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Related: Lockdown Learning, discuss home schooling during lockdown.


The school is shut, will your kid actually do any work set?

164 replies

noblegiraffe · 11/03/2020 23:11

Lots of talk about schools ‘remote teaching’ and ‘setting work for the kids’. Very little discussion about whether the kids will actually engage.

My own primary kids would do some work because I’ll make them, but teenagers left in the house by themselves? Are they really going to be putting in hours each day?

OP posts:

Nat6999 · 12/03/2020 02:59

Mine will, he should be sitting GCSE's in about 6 weeks time, I'm not saying he will have his head down 8.30-3.30 but he will get it done & I may ask his maths tutor to do a double session each week while he is off to push his grade up abit further hopefully.


Pandamoore · 12/03/2020 03:03

Why would I make them? As long as they can read and write and do basic sums, the rest if the stuff is completely useless. At least until the exam years.

If the schools shut I'd congratulate my children on their freedom from child jail and let them just be kids! Play games, read books, watch Disney. Live.


PhilCornwall1 · 12/03/2020 03:14

My eldest is 18 and at college and chose to be there, so it's on him to make sure the work is done. My youngest is year 8, but I'm not 100% convinced he would do it.

I work from home (not self employed) and my wife is able to as well, so we'll be expected to put in a normal work day. We won't be able to be chase him throughout the day as we've got to do a solid days work.

Schools will need to realise this and I would hope they do, as I'm sure many parents will be in this situation.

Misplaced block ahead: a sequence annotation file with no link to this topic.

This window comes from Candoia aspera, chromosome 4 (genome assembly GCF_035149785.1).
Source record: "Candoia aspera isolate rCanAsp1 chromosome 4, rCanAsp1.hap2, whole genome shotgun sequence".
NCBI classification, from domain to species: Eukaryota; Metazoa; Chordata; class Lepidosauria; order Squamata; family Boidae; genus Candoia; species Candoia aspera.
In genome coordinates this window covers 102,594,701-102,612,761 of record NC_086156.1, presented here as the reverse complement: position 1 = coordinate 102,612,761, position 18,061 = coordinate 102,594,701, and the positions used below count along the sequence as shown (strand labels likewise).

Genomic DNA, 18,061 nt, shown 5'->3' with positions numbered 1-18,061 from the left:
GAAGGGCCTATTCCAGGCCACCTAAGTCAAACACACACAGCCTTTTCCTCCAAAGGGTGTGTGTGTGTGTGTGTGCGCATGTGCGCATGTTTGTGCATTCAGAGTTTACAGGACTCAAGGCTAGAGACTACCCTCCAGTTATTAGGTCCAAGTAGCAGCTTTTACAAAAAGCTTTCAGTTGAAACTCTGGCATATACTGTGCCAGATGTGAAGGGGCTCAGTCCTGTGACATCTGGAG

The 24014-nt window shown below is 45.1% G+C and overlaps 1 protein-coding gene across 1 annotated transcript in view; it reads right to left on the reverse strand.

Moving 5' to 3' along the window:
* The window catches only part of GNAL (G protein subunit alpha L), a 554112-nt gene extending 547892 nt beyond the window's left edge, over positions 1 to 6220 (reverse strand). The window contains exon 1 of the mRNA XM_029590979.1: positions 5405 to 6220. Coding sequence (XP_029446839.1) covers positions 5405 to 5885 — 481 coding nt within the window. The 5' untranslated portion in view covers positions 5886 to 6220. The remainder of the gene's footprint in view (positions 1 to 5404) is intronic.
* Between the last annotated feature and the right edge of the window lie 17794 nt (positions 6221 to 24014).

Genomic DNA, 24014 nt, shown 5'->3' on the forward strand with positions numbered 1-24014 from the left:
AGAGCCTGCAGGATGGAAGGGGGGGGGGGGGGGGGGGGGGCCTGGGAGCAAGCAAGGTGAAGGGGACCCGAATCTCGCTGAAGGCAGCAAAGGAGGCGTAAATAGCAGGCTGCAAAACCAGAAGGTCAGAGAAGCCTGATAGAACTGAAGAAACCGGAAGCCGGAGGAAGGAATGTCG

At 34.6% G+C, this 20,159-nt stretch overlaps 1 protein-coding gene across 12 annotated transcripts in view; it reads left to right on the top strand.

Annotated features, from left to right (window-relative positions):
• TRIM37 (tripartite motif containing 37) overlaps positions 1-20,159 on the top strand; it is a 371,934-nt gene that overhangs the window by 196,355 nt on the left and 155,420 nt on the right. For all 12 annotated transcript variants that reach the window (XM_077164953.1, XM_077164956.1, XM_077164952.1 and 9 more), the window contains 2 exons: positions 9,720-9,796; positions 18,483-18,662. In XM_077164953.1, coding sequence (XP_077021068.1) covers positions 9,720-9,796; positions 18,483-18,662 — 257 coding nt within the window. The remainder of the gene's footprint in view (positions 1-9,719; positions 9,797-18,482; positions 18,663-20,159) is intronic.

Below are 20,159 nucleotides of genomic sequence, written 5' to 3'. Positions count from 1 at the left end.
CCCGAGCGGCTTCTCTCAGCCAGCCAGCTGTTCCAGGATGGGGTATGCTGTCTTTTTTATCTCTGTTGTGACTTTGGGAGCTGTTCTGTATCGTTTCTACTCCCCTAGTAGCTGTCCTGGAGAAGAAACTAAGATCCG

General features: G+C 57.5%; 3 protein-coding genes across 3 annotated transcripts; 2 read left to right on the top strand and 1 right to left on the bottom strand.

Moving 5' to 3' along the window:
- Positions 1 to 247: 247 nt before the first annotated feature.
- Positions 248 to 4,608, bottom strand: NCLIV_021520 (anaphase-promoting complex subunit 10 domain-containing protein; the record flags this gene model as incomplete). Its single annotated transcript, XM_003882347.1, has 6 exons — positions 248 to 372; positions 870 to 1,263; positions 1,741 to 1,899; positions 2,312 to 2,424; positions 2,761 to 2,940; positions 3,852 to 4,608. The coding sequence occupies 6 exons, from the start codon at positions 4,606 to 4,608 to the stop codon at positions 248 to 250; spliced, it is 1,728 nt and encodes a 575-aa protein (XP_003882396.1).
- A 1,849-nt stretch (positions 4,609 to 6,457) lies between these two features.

Neome · 12/03/2020 03:29

Just as a kind of thought experiment noblegiraffe imagine, in a class of 30, 10 do well because they or their parents have the right temperament and skills and their resources at home are sufficient and 10 are in real trouble without the inclination or encouragement to engage with anything productive or with, for example several older family members ill one after another. Maybe the other 10 have a lot of screen time and not much exercise, don’t suffer too much.

How would you ideally want to handle it?


ffswhatnext · 12/03/2020 03:30

I've been thinking about this since I posted.

At the moment until we hear more, I plan to just concentrate on revision. For a variety of previously listed reasons, realistically having them do school work at home isn't going to work.

Governments can be sly bastards. Wouldn't surprise me if they decide to make up lost time etc in the Summer holidays.

If I was still worked in education I would be questioning exactly what will happen if, for whatever reason, a good proportion of children don't do the work set. We all know how the government likes to fuck over those in education.


AnneOfTeenFables · 12/03/2020 03:31

DS has quite a diligent group of friends so that should help to motivate him.
We'd probably work out a daily schedule together for schoolwork, music practice, exercise and fun. As long as he has someone (DH or I) sitting in the same room as him (just physically there - don't need to talk or interact) then he'll get on with it.
Or he'll set up a facetime group with his friends so they all work at the same time, like a virtual class.


allyjay · 12/03/2020 03:47